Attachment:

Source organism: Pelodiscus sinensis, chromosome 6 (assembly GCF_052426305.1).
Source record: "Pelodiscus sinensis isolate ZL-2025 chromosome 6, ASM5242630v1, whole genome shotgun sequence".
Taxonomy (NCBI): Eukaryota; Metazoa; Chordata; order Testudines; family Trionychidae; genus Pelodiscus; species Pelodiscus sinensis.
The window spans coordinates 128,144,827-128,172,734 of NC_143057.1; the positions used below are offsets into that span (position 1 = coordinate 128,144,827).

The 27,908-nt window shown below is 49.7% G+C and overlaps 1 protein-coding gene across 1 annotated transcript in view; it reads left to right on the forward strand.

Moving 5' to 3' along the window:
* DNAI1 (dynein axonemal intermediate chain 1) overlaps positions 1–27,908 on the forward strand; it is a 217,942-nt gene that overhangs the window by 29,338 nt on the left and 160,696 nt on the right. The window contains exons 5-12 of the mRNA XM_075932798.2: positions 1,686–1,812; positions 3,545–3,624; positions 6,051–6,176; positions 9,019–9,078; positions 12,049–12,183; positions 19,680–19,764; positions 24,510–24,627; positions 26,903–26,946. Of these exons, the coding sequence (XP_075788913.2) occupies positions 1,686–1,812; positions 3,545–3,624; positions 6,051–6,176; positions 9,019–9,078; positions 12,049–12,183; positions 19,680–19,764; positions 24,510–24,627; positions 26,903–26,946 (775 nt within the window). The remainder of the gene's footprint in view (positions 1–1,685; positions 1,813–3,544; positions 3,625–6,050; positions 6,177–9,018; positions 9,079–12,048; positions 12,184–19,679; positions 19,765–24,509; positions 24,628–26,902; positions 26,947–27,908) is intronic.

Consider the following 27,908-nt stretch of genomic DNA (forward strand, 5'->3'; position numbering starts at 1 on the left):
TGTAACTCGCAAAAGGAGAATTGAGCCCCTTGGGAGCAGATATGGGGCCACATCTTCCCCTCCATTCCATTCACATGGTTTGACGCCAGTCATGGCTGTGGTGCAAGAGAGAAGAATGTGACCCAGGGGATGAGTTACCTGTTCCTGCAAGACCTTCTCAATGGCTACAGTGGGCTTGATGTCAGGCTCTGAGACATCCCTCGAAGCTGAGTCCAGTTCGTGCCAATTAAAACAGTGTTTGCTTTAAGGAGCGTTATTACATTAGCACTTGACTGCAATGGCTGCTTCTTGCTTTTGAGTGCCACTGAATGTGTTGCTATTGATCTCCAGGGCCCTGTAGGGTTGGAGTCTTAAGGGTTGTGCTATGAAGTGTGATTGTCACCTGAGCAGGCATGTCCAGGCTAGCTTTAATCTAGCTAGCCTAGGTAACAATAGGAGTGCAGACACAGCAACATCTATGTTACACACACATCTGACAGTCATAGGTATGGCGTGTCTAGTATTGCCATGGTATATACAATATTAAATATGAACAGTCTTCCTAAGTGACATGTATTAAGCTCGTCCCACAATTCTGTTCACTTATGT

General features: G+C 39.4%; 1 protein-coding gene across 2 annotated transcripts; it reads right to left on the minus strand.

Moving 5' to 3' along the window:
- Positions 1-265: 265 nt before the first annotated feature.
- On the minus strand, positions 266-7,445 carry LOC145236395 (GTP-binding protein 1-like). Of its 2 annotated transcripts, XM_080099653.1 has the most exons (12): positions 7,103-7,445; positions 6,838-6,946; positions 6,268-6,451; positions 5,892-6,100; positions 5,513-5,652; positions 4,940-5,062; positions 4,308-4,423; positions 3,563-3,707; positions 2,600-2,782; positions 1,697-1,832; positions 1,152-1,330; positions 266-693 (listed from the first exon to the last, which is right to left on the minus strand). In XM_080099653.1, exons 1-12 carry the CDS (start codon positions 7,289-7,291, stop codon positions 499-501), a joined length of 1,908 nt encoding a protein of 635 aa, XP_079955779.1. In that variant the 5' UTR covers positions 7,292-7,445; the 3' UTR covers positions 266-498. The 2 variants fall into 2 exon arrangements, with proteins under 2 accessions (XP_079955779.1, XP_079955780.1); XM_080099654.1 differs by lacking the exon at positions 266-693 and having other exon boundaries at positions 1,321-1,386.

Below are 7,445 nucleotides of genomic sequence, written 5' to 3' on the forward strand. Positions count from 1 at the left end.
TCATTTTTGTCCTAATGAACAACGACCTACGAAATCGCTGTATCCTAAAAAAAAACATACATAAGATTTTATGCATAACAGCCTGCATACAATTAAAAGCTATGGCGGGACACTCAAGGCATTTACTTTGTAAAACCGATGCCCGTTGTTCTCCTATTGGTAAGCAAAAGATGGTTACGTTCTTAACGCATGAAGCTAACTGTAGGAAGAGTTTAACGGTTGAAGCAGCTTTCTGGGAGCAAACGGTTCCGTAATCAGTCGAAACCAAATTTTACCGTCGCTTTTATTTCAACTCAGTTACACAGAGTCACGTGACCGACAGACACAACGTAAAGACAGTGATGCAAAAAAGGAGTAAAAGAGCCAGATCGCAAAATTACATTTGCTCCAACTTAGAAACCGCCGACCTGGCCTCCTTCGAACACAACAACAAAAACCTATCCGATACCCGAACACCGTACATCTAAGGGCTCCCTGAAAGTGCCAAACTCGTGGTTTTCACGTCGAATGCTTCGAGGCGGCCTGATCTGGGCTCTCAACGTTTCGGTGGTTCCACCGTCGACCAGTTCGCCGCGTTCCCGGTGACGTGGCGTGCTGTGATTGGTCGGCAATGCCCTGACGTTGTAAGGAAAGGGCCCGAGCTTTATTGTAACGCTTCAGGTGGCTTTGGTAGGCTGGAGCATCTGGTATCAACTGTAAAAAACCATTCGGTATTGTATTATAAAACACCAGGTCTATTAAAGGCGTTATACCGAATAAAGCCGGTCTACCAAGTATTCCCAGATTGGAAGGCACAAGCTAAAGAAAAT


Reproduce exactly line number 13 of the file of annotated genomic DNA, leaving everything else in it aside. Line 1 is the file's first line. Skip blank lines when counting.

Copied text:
- On the minus strand, positions 266-7,445 carry LOC145236395 (GTP-binding protein 1-like). Of its 2 annotated transcripts, XM_080099653.1 has the most exons (12): positions 7,103-7,445; positions 6,838-6,946; positions 6,268-6,451; positions 5,892-6,100; positions 5,513-5,652; positions 4,940-5,062; positions 4,308-4,423; positions 3,563-3,707; positions 2,600-2,782; positions 1,697-1,832; positions 1,152-1,330; positions 266-693 (listed from the first exon to the last, which is right to left on the minus strand). In XM_080099653.1, exons 1-12 carry the CDS (start codon positions 7,289-7,291, stop codon positions 499-501), a joined length of 1,908 nt encoding a protein of 635 aa, XP_079955779.1. In that variant the 5' UTR covers positions 7,292-7,445; the 3' UTR covers positions 266-498. The 2 variants fall into 2 exon arrangements, with proteins under 2 accessions (XP_079955779.1, XP_079955780.1); XM_080099654.1 differs by lacking the exon at positions 266-693 and having other exon boundaries at positions 1,321-1,386.